It has been a long and complicated battle when it comes to Tesla sales in the Garden State. The automaker was selling cars for several years, then all of the sudden they were shut down due a violation of franchise laws. Now New Jersey lawmakers are getting closer to a full scale approval of Tesla direct sales.
According to NJ.com, the state Senate Commerce Committee voted 6-0 yesterday to advance legislation that would allow Tesla to sell its electric cars directly to consumers and open up two more locations within the state. However, the bill must pass a full senate vote in order to go to Gov. Christie for final approval.
Currently, Tesla has two "galleries" in the state where the automaker can show cars, but not sell them. Buyers must go to New York to actually make a purchase. In April the automaker was banned from selling their cars in the state because they violated dealership franchise laws, according to the Motor Vehicle Commission. Gov. Christie has said that he has no problem with Tesla operating within the state, but it would be up to the legislature to change the law. In June a bill was introduced that would lift the ban on direct sales. Now there are just two small steps to once again allow New Jersey car buyers to purchase a Tesla without having to go elsewhere.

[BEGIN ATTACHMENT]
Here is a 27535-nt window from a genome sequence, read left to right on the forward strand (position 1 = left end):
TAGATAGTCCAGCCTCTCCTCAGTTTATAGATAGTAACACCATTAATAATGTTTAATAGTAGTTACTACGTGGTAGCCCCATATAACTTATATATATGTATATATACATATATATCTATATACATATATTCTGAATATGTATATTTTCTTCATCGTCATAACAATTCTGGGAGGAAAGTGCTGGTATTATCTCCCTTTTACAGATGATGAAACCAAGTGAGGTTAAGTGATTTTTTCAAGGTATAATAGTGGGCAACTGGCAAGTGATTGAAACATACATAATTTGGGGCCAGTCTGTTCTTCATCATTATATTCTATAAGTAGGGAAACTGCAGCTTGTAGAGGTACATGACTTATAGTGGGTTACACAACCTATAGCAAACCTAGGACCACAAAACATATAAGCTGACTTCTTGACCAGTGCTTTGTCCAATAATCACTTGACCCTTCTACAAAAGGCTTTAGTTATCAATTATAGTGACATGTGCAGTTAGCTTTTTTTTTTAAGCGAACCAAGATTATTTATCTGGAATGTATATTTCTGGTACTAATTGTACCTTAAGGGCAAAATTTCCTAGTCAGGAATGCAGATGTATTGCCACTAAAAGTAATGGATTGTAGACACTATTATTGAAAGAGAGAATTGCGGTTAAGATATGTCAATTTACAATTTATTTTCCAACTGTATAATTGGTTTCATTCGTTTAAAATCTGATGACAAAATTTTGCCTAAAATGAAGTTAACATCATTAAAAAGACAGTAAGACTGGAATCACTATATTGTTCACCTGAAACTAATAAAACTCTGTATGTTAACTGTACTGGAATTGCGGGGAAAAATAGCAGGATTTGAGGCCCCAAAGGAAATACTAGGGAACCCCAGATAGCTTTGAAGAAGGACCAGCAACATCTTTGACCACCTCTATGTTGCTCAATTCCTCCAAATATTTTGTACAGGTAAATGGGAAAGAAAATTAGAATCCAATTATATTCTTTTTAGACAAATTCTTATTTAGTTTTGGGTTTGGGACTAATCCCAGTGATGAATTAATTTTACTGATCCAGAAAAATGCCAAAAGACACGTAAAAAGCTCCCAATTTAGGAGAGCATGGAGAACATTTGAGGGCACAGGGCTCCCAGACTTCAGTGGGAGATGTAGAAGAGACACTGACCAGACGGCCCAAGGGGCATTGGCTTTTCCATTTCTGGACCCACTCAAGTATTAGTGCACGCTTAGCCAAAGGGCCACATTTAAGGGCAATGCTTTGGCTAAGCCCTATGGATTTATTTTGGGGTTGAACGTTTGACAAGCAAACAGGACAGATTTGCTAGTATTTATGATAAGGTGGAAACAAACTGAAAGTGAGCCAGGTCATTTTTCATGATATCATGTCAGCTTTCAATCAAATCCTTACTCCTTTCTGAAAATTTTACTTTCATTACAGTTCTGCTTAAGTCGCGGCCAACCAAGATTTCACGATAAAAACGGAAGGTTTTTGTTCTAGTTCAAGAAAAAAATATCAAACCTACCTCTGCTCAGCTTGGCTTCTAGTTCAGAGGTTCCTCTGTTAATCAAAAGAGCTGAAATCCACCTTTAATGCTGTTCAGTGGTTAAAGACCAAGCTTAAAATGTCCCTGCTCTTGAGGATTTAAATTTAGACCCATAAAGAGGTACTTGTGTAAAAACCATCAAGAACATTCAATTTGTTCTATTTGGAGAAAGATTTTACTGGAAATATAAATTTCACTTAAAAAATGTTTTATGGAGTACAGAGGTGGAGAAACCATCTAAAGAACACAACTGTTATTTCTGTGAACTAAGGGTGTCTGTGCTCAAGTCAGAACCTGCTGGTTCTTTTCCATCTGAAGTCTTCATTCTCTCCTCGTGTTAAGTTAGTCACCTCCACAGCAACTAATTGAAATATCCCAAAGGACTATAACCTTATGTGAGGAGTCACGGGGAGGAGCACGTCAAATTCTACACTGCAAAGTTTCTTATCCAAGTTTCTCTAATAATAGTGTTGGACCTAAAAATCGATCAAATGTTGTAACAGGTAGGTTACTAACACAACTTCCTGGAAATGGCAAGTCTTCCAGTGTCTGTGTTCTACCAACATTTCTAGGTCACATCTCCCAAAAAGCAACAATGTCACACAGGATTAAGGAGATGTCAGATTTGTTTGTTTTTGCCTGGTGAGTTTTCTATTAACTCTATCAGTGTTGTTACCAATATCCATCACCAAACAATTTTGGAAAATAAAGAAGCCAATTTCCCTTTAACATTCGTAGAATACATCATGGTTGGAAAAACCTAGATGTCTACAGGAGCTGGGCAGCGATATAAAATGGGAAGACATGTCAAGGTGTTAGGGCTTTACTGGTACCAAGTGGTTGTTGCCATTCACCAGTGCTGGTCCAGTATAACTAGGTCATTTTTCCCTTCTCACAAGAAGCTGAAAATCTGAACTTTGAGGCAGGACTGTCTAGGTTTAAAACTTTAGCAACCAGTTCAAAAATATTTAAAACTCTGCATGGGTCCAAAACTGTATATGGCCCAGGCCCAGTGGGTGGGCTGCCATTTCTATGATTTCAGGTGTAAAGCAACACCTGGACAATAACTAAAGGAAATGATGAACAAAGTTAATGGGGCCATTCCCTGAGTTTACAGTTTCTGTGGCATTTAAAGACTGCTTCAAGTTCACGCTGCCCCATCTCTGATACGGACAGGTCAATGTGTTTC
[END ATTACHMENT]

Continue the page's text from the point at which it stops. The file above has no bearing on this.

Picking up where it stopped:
"We support the bill because we are a free market advocate, and we believe when you lift restrictions on free market trade, it really helps business, it helps the consumer," said Tony Russo, vice president for government affairs of the Commerce and Industry Association of New Jersey.
While the dealership lobby is still very strong in New Jersey, it seems that the tide is changing to the point where it is politically unpopular to oppose Tesla's direct sales model.
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